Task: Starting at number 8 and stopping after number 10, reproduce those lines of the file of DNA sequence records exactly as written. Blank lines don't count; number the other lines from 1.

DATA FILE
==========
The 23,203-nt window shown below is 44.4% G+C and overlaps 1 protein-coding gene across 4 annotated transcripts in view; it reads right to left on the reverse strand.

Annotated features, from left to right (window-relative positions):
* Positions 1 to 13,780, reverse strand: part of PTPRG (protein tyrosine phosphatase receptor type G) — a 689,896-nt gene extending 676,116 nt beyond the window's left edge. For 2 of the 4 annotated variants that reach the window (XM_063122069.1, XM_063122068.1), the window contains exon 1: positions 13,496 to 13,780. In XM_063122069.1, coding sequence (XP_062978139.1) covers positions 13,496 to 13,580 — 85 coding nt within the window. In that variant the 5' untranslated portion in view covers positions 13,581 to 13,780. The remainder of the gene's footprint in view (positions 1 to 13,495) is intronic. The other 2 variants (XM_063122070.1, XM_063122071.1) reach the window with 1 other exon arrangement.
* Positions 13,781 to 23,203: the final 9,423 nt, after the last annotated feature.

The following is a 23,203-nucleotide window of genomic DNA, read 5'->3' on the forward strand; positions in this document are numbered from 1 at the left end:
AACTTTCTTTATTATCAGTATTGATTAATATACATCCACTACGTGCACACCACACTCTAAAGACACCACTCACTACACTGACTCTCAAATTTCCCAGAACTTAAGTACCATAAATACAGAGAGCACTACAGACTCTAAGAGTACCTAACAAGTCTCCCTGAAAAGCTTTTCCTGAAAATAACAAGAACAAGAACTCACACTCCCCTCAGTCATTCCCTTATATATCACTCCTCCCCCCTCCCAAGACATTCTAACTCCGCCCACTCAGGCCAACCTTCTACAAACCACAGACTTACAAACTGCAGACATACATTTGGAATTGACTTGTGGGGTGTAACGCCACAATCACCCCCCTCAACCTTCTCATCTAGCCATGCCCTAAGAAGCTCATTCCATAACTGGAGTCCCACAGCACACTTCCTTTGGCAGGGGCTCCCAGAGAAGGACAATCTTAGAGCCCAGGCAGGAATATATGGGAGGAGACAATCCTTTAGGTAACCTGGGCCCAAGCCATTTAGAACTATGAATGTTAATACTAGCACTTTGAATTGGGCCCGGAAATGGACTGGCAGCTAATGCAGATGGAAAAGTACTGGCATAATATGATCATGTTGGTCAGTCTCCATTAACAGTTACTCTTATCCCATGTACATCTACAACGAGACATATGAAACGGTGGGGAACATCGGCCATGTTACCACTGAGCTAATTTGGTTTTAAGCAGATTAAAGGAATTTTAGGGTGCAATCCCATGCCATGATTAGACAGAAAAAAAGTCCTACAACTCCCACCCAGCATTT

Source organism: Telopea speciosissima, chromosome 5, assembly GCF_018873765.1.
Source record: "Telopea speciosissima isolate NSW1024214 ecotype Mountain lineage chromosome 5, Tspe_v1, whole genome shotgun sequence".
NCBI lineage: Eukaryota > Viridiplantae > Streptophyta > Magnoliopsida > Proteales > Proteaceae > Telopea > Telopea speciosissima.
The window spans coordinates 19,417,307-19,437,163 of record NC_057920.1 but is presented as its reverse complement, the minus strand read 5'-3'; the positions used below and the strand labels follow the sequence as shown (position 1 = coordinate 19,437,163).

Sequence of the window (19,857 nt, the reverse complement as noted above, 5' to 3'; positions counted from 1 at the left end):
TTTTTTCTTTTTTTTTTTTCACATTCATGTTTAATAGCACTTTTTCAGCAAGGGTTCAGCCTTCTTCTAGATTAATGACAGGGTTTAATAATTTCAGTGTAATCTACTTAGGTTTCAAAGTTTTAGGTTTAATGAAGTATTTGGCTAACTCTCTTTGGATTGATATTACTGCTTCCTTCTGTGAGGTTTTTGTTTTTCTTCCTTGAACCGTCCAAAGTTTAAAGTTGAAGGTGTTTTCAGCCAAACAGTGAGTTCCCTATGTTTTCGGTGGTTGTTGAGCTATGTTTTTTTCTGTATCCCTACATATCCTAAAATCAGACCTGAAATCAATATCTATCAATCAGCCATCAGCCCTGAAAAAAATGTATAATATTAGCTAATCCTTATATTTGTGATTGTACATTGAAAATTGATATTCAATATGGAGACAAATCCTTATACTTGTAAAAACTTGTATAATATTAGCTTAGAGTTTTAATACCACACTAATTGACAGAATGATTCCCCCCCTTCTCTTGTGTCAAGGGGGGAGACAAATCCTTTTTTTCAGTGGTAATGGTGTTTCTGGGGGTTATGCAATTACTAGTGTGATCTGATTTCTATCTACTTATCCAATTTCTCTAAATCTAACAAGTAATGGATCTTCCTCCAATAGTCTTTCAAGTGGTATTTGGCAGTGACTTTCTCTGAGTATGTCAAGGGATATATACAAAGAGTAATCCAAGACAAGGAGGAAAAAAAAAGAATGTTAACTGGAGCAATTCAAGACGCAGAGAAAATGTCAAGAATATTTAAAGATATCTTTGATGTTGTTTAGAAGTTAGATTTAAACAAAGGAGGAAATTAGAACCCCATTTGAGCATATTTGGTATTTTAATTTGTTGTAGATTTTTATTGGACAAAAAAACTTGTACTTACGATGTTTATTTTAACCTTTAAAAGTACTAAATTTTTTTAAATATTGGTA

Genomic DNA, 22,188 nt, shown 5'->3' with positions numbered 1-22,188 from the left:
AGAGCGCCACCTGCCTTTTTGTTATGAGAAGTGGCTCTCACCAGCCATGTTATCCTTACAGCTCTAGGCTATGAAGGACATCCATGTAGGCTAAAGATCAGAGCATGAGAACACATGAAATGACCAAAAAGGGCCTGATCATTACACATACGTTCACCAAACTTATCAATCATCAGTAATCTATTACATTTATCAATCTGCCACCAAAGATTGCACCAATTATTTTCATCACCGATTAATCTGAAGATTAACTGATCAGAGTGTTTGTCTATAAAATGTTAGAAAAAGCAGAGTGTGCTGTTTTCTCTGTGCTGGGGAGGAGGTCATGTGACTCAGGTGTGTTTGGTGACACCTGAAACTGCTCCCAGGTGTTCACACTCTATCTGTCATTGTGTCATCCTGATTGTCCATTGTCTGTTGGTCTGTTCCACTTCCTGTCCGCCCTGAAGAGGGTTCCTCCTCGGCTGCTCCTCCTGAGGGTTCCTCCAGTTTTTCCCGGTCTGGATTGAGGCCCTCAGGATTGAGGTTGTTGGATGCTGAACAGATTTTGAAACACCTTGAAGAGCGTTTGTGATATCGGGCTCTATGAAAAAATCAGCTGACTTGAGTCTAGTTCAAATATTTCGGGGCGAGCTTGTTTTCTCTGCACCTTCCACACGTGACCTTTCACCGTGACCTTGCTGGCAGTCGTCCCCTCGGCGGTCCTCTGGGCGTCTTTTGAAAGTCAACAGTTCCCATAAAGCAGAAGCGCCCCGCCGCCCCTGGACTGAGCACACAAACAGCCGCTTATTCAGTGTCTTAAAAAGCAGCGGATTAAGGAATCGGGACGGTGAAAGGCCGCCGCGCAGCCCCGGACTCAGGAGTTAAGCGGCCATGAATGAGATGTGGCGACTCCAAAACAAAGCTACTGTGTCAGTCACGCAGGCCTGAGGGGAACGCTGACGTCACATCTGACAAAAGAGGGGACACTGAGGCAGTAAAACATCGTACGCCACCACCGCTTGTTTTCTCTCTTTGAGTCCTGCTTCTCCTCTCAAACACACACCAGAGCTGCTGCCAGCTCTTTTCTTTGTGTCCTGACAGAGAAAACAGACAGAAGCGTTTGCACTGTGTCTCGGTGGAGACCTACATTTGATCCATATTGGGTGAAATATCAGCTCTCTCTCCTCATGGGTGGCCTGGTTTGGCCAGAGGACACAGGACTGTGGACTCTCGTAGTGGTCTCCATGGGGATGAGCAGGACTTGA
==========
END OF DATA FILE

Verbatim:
Source record: "Telopea speciosissima isolate NSW1024214 ecotype Mountain lineage chromosome 5, Tspe_v1, whole genome shotgun sequence".
NCBI lineage: Eukaryota > Viridiplantae > Streptophyta > Magnoliopsida > Proteales > Proteaceae > Telopea > Telopea speciosissima.
The window spans coordinates 19,417,307-19,437,163 of record NC_057920.1 but is presented as its reverse complement, the minus strand read 5'-3'; the positions used below and the strand labels follow the sequence as shown (position 1 = coordinate 19,437,163).